Trump's Move Signals a Restart to His Campaign

Trump's Move Signals a Restart to His Campaign
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Donald Trump fired his controversial but loyal campaign manager on Monday, a move that underscored the doubts his party has had about the presumptive nominee’s ability to run a general election campaign against Hillary Clinton.

In a campaign that’s been engulfed in controversies of its own making, is sinking in the polls, struggling to unite the GOP, and lagging significantly behind in organization and fundraising, Trump’s surprising step appeared to be an admission to restless party members, leaders, and key donors of his failure to launch.

But whether axing Corey Lewandowski is symbolic of a true maturation on behalf of the campaign or simply a glossing over of flaws remains to be seen. And it’s unclear that the move will calm Republican nerves, as many party officials are already resigned to the notion that Trump cannot be tamed or controlled -- ultimately, he’s his own campaign manager.

Underscoring the uncertainty: There was no formal announcement of the new campaign manager or the unveiling of a new campaign strategy. Convention manager Paul Manafort, a veteran campaign hand with whom Lewandowski clashed, will take over the role while keeping his title of campaign chairman. The campaign is expected to hire additional staff, including communications aides.

Trump's campaign troubles were further highlighted Monday night, when newly released federal filings showed the candidate raised just $3.2 million in May, the month he became the presumptive nominee and the general election polls were close. His presidential campaign has only $1.3 million in cash, according to the report, which more closely resembles that of a congressional campaign.  He has not yet run any ads. Clinton raised $26 million that same month and has $42 million on hand.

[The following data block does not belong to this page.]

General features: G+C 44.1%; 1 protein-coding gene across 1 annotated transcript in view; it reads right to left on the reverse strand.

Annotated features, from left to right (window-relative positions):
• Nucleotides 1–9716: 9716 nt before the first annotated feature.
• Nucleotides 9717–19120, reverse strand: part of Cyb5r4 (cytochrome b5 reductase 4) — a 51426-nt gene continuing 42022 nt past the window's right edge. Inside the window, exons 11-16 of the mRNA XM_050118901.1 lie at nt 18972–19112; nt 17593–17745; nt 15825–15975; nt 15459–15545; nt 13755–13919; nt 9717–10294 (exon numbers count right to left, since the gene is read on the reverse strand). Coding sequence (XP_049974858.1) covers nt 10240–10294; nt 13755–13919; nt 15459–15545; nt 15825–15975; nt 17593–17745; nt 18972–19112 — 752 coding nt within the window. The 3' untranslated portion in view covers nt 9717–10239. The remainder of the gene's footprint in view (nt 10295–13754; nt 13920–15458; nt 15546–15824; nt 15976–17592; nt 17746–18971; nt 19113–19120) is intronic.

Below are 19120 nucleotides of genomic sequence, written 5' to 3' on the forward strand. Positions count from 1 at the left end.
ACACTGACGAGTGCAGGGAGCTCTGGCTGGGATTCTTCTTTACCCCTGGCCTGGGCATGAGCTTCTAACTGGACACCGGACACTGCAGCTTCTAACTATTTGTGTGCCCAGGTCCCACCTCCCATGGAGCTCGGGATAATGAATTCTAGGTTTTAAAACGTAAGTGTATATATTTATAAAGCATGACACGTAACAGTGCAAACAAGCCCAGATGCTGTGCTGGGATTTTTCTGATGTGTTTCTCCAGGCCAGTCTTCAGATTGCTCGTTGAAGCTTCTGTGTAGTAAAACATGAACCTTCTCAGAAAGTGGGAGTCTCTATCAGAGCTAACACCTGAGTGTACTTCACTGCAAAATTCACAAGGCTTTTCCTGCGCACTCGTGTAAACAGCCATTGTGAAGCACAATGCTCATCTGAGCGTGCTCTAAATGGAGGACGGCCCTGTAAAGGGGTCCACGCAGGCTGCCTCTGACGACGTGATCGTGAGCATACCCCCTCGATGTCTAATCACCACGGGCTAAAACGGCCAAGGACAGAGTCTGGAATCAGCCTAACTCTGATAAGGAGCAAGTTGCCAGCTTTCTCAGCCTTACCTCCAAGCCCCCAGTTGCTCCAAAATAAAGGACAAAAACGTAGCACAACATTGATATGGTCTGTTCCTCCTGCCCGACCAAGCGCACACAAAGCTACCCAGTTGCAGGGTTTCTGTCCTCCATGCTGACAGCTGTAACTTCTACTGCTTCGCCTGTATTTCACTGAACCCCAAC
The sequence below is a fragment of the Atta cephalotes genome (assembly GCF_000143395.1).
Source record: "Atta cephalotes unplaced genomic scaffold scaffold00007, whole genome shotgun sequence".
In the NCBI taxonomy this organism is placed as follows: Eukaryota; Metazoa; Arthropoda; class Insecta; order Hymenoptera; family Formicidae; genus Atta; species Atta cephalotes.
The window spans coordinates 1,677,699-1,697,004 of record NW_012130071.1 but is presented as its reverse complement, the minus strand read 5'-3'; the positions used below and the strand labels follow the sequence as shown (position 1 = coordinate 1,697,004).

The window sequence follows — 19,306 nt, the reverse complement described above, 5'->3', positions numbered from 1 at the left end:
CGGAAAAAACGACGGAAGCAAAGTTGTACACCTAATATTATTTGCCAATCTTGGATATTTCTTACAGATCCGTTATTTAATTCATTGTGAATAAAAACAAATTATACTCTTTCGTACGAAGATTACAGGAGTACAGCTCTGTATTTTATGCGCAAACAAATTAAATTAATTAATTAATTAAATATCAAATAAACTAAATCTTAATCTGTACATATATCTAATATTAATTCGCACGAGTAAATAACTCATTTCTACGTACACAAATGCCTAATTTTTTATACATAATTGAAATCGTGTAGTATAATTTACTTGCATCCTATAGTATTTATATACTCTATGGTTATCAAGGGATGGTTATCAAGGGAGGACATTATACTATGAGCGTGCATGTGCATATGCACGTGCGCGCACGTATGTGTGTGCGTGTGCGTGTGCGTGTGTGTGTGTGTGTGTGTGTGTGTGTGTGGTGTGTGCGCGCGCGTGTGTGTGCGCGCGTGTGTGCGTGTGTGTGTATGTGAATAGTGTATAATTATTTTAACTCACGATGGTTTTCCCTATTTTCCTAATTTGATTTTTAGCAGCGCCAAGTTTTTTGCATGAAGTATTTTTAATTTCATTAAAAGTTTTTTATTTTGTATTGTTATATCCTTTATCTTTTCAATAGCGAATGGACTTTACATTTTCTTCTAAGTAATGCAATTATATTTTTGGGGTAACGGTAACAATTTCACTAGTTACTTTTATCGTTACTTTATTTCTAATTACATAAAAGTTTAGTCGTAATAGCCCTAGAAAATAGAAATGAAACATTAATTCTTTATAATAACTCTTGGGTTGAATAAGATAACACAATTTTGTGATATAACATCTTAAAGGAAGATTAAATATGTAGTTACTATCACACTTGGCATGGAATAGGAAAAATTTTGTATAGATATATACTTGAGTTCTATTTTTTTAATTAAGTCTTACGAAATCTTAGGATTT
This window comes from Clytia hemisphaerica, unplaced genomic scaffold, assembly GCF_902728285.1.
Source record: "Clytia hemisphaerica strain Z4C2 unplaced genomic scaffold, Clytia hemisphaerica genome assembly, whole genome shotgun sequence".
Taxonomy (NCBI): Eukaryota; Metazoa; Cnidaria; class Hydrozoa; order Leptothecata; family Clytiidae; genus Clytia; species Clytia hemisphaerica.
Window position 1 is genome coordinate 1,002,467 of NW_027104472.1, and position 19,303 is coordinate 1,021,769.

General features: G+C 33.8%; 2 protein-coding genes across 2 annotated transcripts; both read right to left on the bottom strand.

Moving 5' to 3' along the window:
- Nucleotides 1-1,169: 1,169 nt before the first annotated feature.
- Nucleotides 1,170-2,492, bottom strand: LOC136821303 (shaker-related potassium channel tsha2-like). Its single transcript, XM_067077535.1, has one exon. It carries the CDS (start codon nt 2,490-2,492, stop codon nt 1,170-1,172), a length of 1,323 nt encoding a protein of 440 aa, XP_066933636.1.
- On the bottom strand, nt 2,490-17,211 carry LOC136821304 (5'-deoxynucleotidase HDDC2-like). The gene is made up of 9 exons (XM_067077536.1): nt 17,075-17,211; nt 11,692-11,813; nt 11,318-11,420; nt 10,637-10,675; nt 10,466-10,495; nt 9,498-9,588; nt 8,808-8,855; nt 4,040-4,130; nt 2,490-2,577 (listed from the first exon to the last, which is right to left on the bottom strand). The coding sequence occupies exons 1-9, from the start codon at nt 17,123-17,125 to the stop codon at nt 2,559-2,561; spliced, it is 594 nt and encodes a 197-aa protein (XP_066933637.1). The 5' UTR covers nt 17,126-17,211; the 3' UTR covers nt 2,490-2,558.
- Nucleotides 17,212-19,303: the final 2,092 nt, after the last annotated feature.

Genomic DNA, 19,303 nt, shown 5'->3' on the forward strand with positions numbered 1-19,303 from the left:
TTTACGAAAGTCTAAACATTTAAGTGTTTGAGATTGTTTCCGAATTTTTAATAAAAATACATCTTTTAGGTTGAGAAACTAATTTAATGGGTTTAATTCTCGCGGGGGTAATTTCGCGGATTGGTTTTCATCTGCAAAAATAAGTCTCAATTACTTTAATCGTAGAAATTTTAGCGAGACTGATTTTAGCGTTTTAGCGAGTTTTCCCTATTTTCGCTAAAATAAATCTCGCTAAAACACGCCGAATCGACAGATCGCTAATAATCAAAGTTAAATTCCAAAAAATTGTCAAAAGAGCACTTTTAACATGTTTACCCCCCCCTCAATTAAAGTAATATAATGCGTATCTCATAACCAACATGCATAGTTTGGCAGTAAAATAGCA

“Hopefully this is a pivot point that will allow the campaign to shift gears,” said GOP strategist Ryan Williams. “Improving the campaign is but one component. The candidate needs to improve himself by studying up on the issues and exhibiting self-discipline.”

Says one New Hampshire delegate: “I would think Corey might have been to blame but now we will see for sure. If [Trump] continues on the same path, then it wasn't just Corey."

Trump’s decision to fire Lewandowski, who has been with him since the beginning of his campaign, came after a weekend meeting with his children in which they pushed for the aide’s ouster, according to a source close to the campaign. Daughter Ivanka Trump has been seen as a driving force behind the effort. Her husband, Jared Kushner, who advises his father-in-law on policy, also clashed with Lewandowski, according to the source.

Lewandowski was let go on Monday morning after a campaign meeting and was escorted out of Trump Tower shortly afterward as part of an apparent dismissal protocol. The news came as a surprise to him, as he had spent the weekend traveling with Trump.

When asked during a lengthy appearance on CNN -- one in  a round of television interviews he gave throughout the day -- why he was fired, Lewandowski said, "I don't know. I don't know the answer to that.”

He remained steadfast in his loyalty to Trump throughout the interviews in a way reminiscent of a new hire. “What I know is that what we've been able to achieve in this election cycle was historic,” he said. “I had a nice conversation with Mr. Trump and I said to him, 'It's been an honor and a privilege to be a part of this,' and I mean that from the bottom of my heart."

Lewandowski also indicated he’d like to remain involved. "If I could play a role in this campaign, whether it's formal or informal, that would be an honor for me to have,” he told NBC.

The former campaign manager remains a Trump delegate for New Hampshire and will be leading the delegation at the convention in Cleveland next month.

The hot-headed operative with an unconventional resume made an instant impression on Trump when they met at Trump Tower in December 2014.

“We hit it off, and if you don’t hit it off with your campaign manager, you have a problem,” Trump later told the Washington Post.